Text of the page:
Although the genetic diversity of cultivated rice is already rich, widening its diversity through its wild relatives is significant, as they possess high-value traits that can help breeders make new rice varieties that can stand up to climate change and other challenges.
Rice has wild or undomesticated relatives, called “wild rice,” that are rich repositories of genetic material that can provide tolerance of environmental stresses and help improve yield. Wild rice diversity is considered to be in the periphery of the rice gene pool, with the center being around varieties cultivated from the two main species of rice: Oryza sativa and O. glaberrima. In total, there are 27 species of rice.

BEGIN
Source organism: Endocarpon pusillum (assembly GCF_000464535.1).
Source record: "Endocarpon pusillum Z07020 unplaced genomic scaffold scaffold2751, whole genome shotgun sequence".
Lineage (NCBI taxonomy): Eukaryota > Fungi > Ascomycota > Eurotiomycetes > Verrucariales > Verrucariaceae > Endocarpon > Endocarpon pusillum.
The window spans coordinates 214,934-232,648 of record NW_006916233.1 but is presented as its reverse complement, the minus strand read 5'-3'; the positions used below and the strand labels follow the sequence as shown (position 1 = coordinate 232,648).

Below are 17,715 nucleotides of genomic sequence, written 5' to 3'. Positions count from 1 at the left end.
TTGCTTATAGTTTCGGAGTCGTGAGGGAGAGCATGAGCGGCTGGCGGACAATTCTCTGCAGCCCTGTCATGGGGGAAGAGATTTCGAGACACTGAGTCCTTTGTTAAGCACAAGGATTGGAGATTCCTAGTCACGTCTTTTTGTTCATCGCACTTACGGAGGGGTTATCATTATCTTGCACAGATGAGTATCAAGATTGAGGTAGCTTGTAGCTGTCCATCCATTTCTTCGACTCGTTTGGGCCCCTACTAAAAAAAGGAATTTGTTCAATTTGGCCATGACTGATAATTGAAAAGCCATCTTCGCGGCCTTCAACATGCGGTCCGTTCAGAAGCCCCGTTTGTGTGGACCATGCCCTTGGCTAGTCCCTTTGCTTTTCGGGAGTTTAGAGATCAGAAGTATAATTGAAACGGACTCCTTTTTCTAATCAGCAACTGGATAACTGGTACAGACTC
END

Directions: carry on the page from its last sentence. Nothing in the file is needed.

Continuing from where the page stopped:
Wild rice’s richness in desirable traits, such as pest and disease resistance, is borne out of centuries of surviving in harsh environments— untended and away from human intervention. These important traits have been infused in cultivated varieties to help protect them against pests and diseases that have affected thousands of hectares of rice farms and have caused millions of dollars of damage.
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